Just asking for opinions and what others do. I like the KJV NT and basically read it. For the OT I read the jewish tanaukh. What would be the best OT bible to read to read our 7 non-protestant books of the OT? I’m not crazy about the NAB but I’m open to opinions.
If you like the KJV, have you thought of a Douay Rheims translation?
Billcu1: Since I studied Hebrew (eons ago!) I have found the Douay-Rheims Bible as the most accurate as well as beautiful to read. Uses older English, just as the very poor translation of the KJV does, but is much, much more accurate & an excellent translation from the original documents in Hebrew & Greek. Also follows well with the common language spoken by Jesus and His disciples. You may be able to check a copy in a local library, or certainly could find one to check out by reading some verses in your local Catholic Book Store or Gift Shop. I use only the Douay-Rheims now, it is very beautiful, an accurate translation. Of course, all translations lose a bit just from translation, but this version is as close as you can get to the original language. I just don’t like the modern language versions, they lack the beauty of the original Vulgate or Hebrew.
The best bible is the one you’ll read.
You can maybe find a KJV with the “apocrypha” if you like that (still wonder how anyone likes that version:shrug:)
I have been using the RSV and I like it a lot.
Oh and get familiar with an NIV if you do a lot of apologetics with Evangelicals. When they can’t even answer verses in that version it is hard for the, to keep battling
If you like the KJV, look up the Douay-Rheims. It’s more or less the Catholic equivalent.
Besides that, though, I recommend the Ignatius Bible (RSV-2CE). It’s the one I have with me at college.
The RSV-CE is a direct descendant of the King James; that’s probably the best option for you.
Would all those knocking the King James like to back up their opinions?
Great question that’s on all serious seekers’ minds at some time.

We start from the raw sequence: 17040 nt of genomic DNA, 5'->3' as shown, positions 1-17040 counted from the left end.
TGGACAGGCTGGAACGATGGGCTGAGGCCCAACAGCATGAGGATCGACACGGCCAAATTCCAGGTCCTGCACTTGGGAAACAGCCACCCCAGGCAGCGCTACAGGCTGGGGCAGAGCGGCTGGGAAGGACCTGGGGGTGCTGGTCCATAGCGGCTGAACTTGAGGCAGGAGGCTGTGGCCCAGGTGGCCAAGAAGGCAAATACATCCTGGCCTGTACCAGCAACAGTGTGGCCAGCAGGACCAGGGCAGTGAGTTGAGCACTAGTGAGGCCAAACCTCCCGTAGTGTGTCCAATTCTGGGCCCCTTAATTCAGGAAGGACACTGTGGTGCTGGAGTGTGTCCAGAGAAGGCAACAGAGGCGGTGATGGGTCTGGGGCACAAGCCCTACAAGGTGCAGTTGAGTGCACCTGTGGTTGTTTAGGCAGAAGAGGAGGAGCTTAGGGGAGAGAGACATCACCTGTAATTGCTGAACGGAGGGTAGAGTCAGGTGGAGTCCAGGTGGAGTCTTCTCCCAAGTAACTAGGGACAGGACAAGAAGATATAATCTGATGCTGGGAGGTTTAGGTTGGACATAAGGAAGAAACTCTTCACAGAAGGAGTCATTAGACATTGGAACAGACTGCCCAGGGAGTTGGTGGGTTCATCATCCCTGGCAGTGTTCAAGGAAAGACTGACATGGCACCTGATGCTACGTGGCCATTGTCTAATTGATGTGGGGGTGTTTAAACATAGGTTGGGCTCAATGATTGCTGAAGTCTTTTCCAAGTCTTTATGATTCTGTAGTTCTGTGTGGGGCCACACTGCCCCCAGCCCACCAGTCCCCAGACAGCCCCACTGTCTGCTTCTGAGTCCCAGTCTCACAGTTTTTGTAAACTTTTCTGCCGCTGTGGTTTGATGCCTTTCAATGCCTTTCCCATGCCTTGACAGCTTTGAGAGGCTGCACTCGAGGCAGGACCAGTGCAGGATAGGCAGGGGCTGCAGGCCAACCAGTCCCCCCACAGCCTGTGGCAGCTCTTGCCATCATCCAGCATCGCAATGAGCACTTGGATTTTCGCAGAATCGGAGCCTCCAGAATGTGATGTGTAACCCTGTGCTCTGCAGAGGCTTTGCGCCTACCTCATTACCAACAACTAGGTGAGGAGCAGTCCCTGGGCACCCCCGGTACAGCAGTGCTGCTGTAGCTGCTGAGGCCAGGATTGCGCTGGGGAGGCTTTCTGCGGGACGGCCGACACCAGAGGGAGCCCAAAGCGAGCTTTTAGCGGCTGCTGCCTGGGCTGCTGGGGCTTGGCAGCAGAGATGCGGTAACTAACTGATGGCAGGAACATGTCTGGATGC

Word-for-word and context-for-context, I’ve found the ESV & NASB as precise interpretations & useful for understanding difficult passges. To quote from the ESV preface:
To this end each word and phrase in the ESV has been carefully weighed against the original Hebrew, Aramaic, and Greek, to ensure the fullest accuracy and clarity and to avoid under-translating or overlooking any nuance of the original text.
Does the ESV have the “Catholic” books (in the correct place)?
The KJV is a corrupt protestant Bible. Why on earth would a Catholic choose the KJV.
Your best bet is the RSV-CE.
I would say you can’t go wrong with either Douay or the RSV-2CE. The choice I would make between the two is if you want your English modern (RSV) or more archaic (Douay). The original RSV-CE or a Confraternity would have some archaic English but not as much as the Douay.
I’ve heard of the D-R but not this RSV-CE. What does that term even mean?
It stands for Revised Standard Version - Catholic Edition
The RSV-CE is, according to Jimmy Akin, the most faithful to the original manuscripts. I believe it is also what is quoted in the English translation of the Catechism.
I get a kick out of reading the 1917 (JPS) Tanakh, doublets and all. The 1985 version reads just like any other regular Protestant bible. I am extremely partial to the Jerusalem Bible (JB). Not NJB which has been fixed as has been the NABRE. For something of the KJV persuasion you might check out the New English Bible(NEB). The NT of that is readily available online.
I have not yet seen a copy of the ESV with the Deuterocanonicals.
Sounds like I might check this D-R out. Is there an online place for it? www.usccb.org has a bible on it but I don’t know what version.
Considering its commentary on “Let us make” in Gen 1:26, I’m assuming it’s the NAB. (Which makes sense, because the USCCB made the NAB)
Regarding obtaining the Douay-Rheims Bible – I got my copy from EWTN Catalog. If you want to see one without buying initially, I’d suggest a good library or a Catholic Book Store or Gift Shop in one of the larger towns. It is an excellent translation & is the more modern version of the original Vulgate Latin, and checked against all remaining versions and documents from Aramaic, Hebrew, Greek and Latin. I have checked the translation of parts of the Old Testament in the Douay-Rheims against the Hebrew Talmud and original Scriptures. Those sections I checked were very accurate, allowing for translations to make sense. For instance, the Ten Commandments in the Douay-Rheims is very close to the Hebrew, although not literal, they are an excellent translation into English. They also agree well with the original Latin Vulgate.